Archive for June, 2021



Using HTML interpretation

Wednesday 30 June 2021 @ 2:31 pm

Sometimes database fields store their data with HTML formatting tags. When you put that field on the report it will display the raw HTML tags. However, if you format the field to use “HTML interpretation” Crystal will try to use the HTML tags to format the text. Crystal doesn’t support ALL HTML tags and properties, but there is a list of the ones that are supported on this page.

Another way to use HTML in Crystal is to include HTML tags in your formulas. For instance I could use a few HTML tags to highlight only a portion of a formula field’s output. Below is the formula for a 3-line address with the City name in bold blue text:

{Customer.Customer Name} & '<br>' &
{Customer.Address1} & "<br>" &
"<b><font color='#00559c'>" &
{Customer.City} &
'</font></b>, ' &
{Customer.Region} & ' ' &
{Customer.Postal Code}

The formula uses 4 different tags:

The tag <br> after the first 2 lines creates a new line.
The tags <b> </b> mark the beginning and end of the bold text.
The tags <font color=’#00559c’> </font> mark the beginning and end of the blue text.

You can look up other color code using a color picker site.

When you first put the formula on the report it looks like the left example below. You then use the menu options “Format > Field” and select the “Paragraph” tab to see the “Text Interpretation” option at the bottom. Select “HTML Text” and the formula will look like the right example below.




U2lwin32 recompiled for 64-bit, available to test

Wednesday 23 June 2021 @ 8:31 pm

Last week I invited developers to recompile the source code for this free 32-bit UFL into a 64-bit version of the same DLL.  Today someone sent me a DLL they had compiled and I have posted it on my site.  I consider it a Beta version since he only tested the function he needed (FileAppendLine).  But there are 37 other functions included in the dll. The developer also admitted that “the code still assumes a 32-bit word length”, which might cause problems on some of the functions.

I can’t test it yet since I haven’t upgraded to CR 2020. But if you have CR2020 and want to try some of these functions, you can download and test the DLL.  If you do any testing, let me know which functions you try and if you run into any problems.  And if someone feels like doing a more complete conversion, you can download the source code for the original 32-bit dll.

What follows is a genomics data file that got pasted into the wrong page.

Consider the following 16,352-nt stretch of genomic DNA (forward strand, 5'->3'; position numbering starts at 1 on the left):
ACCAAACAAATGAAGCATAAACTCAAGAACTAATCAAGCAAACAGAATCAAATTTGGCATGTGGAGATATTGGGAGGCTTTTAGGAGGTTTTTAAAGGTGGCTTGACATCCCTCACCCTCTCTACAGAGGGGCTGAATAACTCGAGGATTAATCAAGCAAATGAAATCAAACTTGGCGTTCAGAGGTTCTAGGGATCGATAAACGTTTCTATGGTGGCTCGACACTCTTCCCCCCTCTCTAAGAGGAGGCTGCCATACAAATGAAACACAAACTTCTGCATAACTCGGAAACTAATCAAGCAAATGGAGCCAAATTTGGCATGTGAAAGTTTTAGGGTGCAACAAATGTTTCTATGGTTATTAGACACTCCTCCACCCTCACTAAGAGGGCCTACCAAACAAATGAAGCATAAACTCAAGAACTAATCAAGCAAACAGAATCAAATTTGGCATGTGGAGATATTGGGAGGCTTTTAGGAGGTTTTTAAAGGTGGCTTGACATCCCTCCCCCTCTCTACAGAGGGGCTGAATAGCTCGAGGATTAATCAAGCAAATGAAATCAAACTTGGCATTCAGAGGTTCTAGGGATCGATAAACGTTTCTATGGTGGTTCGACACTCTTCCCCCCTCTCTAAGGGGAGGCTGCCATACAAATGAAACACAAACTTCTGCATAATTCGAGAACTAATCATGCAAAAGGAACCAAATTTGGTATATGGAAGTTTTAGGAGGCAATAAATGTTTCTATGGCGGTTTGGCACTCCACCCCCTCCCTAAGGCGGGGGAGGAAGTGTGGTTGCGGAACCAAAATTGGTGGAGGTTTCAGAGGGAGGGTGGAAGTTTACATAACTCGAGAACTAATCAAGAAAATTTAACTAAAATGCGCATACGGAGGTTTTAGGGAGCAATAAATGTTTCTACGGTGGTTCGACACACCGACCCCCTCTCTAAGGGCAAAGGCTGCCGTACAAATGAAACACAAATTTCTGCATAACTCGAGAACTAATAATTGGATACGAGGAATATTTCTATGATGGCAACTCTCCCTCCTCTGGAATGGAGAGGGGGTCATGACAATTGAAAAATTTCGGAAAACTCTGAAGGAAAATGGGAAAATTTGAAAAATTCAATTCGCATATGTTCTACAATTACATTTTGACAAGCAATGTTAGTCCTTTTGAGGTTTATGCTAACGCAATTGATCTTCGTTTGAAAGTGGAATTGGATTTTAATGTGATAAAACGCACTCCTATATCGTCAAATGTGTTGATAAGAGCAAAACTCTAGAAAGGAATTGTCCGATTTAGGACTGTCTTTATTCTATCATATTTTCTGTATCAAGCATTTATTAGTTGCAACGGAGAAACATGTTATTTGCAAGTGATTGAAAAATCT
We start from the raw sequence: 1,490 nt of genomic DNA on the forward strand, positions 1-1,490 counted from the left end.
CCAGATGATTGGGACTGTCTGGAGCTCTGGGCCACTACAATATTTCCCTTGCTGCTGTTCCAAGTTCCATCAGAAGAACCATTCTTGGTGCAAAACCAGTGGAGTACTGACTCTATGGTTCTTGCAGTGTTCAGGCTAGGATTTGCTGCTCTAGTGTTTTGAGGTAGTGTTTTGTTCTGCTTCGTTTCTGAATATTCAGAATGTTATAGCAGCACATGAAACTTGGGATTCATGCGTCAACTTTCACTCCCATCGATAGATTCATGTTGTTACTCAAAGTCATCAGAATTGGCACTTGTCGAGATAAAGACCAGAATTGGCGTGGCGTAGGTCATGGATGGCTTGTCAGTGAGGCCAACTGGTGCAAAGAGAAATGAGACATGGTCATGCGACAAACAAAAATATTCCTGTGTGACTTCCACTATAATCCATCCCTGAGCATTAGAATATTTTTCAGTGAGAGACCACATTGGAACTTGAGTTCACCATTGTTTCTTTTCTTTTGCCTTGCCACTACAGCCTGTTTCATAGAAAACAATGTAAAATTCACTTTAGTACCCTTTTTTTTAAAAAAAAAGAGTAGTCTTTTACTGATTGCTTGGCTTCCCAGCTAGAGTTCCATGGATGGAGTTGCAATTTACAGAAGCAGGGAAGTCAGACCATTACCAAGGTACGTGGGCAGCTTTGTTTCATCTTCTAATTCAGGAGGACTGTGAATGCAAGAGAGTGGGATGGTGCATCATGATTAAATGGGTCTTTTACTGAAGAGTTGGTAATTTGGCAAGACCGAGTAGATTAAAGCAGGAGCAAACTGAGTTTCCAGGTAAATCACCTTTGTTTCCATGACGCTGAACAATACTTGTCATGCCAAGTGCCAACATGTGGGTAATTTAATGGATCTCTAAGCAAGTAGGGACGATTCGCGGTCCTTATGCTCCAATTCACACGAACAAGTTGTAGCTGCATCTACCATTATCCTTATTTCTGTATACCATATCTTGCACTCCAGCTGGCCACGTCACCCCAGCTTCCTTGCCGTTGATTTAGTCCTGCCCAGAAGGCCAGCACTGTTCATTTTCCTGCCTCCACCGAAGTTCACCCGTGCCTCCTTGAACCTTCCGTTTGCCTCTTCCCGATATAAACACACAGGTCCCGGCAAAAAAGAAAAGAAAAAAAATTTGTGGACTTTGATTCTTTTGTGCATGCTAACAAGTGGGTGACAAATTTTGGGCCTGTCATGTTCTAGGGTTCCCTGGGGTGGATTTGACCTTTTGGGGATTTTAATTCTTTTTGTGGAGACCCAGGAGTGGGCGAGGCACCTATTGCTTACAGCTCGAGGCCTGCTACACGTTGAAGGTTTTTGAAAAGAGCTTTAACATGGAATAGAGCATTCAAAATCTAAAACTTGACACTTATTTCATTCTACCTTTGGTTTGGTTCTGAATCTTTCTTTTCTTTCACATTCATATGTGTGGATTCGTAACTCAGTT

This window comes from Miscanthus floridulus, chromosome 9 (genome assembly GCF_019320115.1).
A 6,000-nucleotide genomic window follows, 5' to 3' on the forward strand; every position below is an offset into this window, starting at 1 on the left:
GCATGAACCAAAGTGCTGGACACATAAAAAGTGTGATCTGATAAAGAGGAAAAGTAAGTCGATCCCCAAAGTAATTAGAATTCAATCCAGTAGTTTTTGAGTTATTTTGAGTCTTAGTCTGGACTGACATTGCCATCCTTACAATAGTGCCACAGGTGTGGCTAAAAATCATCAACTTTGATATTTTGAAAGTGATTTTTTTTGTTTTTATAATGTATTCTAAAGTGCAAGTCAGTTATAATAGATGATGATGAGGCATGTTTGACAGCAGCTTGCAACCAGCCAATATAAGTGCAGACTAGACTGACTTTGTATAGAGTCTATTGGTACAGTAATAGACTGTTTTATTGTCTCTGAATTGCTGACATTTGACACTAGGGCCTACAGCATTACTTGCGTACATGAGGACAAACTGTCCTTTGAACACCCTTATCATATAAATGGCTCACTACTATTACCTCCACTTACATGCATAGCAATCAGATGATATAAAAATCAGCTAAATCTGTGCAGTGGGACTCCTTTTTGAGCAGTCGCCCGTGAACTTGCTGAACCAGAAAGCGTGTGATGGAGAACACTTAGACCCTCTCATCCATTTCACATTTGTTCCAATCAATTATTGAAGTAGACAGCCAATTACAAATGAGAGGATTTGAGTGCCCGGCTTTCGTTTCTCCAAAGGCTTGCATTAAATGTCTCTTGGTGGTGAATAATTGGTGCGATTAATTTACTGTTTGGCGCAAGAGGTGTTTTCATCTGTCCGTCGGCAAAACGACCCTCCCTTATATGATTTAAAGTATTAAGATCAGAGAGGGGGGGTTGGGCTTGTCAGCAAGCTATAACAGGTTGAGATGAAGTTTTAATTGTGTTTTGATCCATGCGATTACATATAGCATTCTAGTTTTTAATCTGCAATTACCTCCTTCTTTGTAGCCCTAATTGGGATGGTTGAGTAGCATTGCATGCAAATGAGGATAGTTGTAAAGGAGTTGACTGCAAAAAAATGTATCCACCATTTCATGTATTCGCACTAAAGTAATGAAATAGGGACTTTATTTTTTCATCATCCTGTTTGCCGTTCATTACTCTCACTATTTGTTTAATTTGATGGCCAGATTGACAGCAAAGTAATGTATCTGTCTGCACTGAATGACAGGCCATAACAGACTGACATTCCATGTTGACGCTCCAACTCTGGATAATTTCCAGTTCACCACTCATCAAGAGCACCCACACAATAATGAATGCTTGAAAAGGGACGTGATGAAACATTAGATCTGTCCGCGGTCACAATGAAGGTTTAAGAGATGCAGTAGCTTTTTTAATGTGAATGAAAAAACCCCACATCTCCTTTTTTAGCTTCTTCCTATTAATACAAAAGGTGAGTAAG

Anyone want to recompile this free dll to be 64-bit?

Friday 18 June 2021 @ 11:03 pm

Last week I mentioned the U2lwin.DLL. It is a Crystal Reports user function library (UFL) that is currently available in 32-bit but not yet in 64-bit. This means that users who have this dll and who upgrade to CR 2020 will lose some of their formula functions.

This week I checked in with the developer, Bjarke Viksoe.  He has always posted the source code for this dll on his web site. He said it is fine if someone else takes the source code and creates a 64-bit version of the dll. He doesn’t even mind hosting the upgraded file if that helps.

Of course, most of my readers are not application programmers, and neither am I. But I know that a few of you write serious code. If anyone wants to take a crack at this you can download the source code and give it a shot. The current source code uses Microsoft Visual C++ 6.0.

In the meantime, if you upgrade to CR 202o, there is another DLL that you can purchase called Cut Light by Millet Software.  It is one the UFLs in my annual comparison of UFLs. Cut light has at least twice as many functions as U2lwin with many that are the same. So it might have the functions you need, and it comes in both 32-bit and 64-bit.  It isn’t free but it also isn’t very expensive.




Transitioning from 32-bit Crystal Reports to Crystal Reports 2020

Monday 14 June 2021 @ 11:53 am

Some of my customers are transitioning from 32-bit versions of Crystal Reports to Crystal Reports 2020, which is 64-bit. This creates some issues since ODBC/OLEDB drivers are either 32-bit or 64-bit. Switching to CR 2020 requires different drivers and (if using ODBC) different ODBC Data Source Name (DSN) entries.

The same applies to UFL function DLL files. For instance the free ufl named u2lwin32.dll only comes in a 32-bit version. Some commercial ones come in both 32-bit and 64-bit editions. Switching to CR 2020 requires that you use 64-bit UFL libraries.

The good news is that RPT files in CR 2020 are backward compatible with earlier versions, probably back to Crystal Reports v9. So you can modify and run a single RPT file in both CR2020 and earlier versions. But you do need different connectivity. What my customers are doing is naming the connections the same in both the 32 and 64 bit environment. That way users in both environments can run the same report without modification.

If you run into any strange behaviors in using CR 2020 or in the transition, please let me know and I will share with others.




Jeff-Net

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